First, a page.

Rutgers University
Department of Electrical and Computer Engineering
Ph.D. Thesis Abstract



Mehmet Kemal Karakayali


In conventional cellular systems, each base station transmits signals intended for users within its cell coverage. Depending on the users' channel conditions, interference caused by the neighboring cell transmissions can sharply degrade the received signal quality. Thus, the downlink capacity of cellular wireless networks is limited by inter-cell interference. Fortunately, since the base stations can be connected via a high-speed backbone, there is an opportunity to coordinate the base antenna transmissions so as to minimize the inter-cell interference, and hence to increase the downlink system capacity. In this thesis, we study various aspects of network coordination in cellular downlink systems.

In the first part of the study, we describe various coordination techniques, and conduct their performance analysis. The performance of each technique is given in terms of the max-min fair rate achievable subject to per-base power constraints. We compare the performance of coordinated transmissions to that of conventional cellular networks without coordination. It is shown that the coordinated base station transmissions can help to eliminate inter-cell interference, and result in a great capacity improvement on the downlink cellular networks.

In the second part of the study, we consider coordinated networks with multiple antennas. The great advantage of using multiple antennas is that, without increasing power or bandwidth, the capacity of a point-to-point link scales linearly with the minimum of the number of transmit or receive antennas deployed. The gain, in terms of the marginal increase in rate when an additional antenna is deployed, is especially large when the signal-to-noise ratio is high. We show that, without coordination, the link qualities can be very poor because of inter-cell interference. In this case, the network does not benefit significantly from multiple antennas. When the coordination is employed, the inter-cell interference is mitigated so that the links can operate in the high signal-to-noise ratio regime. This enables the cellular network to enjoy the great spectral efficiency improvement associated with using multiple antennas.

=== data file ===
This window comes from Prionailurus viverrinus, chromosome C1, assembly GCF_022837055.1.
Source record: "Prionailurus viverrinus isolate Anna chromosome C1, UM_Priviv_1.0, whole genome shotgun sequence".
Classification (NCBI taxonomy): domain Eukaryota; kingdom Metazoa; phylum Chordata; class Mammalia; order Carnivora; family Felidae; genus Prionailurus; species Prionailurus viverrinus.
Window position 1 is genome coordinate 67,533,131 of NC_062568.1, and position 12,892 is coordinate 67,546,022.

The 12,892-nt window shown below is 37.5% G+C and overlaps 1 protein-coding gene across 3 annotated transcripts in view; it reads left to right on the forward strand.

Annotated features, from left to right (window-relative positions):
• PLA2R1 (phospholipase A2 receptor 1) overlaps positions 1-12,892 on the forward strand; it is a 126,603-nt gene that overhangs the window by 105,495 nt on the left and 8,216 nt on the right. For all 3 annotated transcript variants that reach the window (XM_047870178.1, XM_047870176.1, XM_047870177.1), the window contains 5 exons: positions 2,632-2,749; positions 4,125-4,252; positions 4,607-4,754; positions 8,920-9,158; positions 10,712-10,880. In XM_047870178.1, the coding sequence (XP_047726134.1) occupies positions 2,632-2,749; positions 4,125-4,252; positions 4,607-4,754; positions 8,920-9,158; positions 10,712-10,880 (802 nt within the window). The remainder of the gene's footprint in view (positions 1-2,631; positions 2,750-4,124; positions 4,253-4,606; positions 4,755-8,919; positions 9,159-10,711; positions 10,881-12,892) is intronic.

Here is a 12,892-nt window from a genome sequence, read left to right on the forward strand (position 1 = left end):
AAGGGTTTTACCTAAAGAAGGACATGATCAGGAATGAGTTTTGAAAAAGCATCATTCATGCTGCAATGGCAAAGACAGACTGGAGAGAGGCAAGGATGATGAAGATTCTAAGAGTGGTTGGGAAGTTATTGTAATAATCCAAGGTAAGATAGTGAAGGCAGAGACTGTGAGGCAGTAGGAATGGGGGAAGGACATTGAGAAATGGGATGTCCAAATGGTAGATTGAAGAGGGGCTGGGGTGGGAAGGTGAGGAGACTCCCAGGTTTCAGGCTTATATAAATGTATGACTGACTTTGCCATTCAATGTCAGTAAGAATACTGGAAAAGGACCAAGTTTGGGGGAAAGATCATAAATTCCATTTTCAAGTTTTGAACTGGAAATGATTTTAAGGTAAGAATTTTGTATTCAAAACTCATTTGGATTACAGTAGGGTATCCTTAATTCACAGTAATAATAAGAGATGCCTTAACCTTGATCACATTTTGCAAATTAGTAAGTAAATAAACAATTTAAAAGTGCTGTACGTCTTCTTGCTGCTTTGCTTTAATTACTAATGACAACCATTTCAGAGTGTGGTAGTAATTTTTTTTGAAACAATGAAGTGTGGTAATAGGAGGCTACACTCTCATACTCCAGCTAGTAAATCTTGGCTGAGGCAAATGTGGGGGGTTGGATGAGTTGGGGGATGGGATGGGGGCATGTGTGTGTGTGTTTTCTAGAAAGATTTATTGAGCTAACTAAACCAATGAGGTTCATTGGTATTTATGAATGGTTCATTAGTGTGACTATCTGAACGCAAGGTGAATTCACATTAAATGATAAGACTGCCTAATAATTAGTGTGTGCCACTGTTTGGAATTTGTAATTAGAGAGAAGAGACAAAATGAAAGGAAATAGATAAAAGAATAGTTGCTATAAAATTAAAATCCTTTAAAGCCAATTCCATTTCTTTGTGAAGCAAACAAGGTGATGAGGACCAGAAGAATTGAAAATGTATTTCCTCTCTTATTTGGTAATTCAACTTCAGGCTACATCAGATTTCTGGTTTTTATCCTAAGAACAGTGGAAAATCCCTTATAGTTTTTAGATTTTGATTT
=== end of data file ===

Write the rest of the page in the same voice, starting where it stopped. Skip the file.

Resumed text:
In the final part of the study, we investigate optimum linear beam-forming design with per-antenna power constraints. We show that the standard beam-forming techniques used mostly in the sum-power constrained systems are suboptimal when there are per-antenna power constrains. We formulate convex optimization problems finding the optimum zero-forcing and zero-forcing dirty paper coding beam-formers. We observe that optimizing the antenna outputs based on the per-antenna constraints may improve the rate considerably when the number of transmit antennas is much larger the number of receive antennas. The network coordination techniques assume the existence of a high-speed backhaul enabling communications between the base stations. In the last part of the study, we consider the design of such a backhaul in a cellular network. More specifically, we will investigate a mesh architecture providing wireless backhaul support in a cellular system.

Ph.D. Dissertation Directors: Professors Roy D. Yates, Gerard J. Foschini

January, 2007

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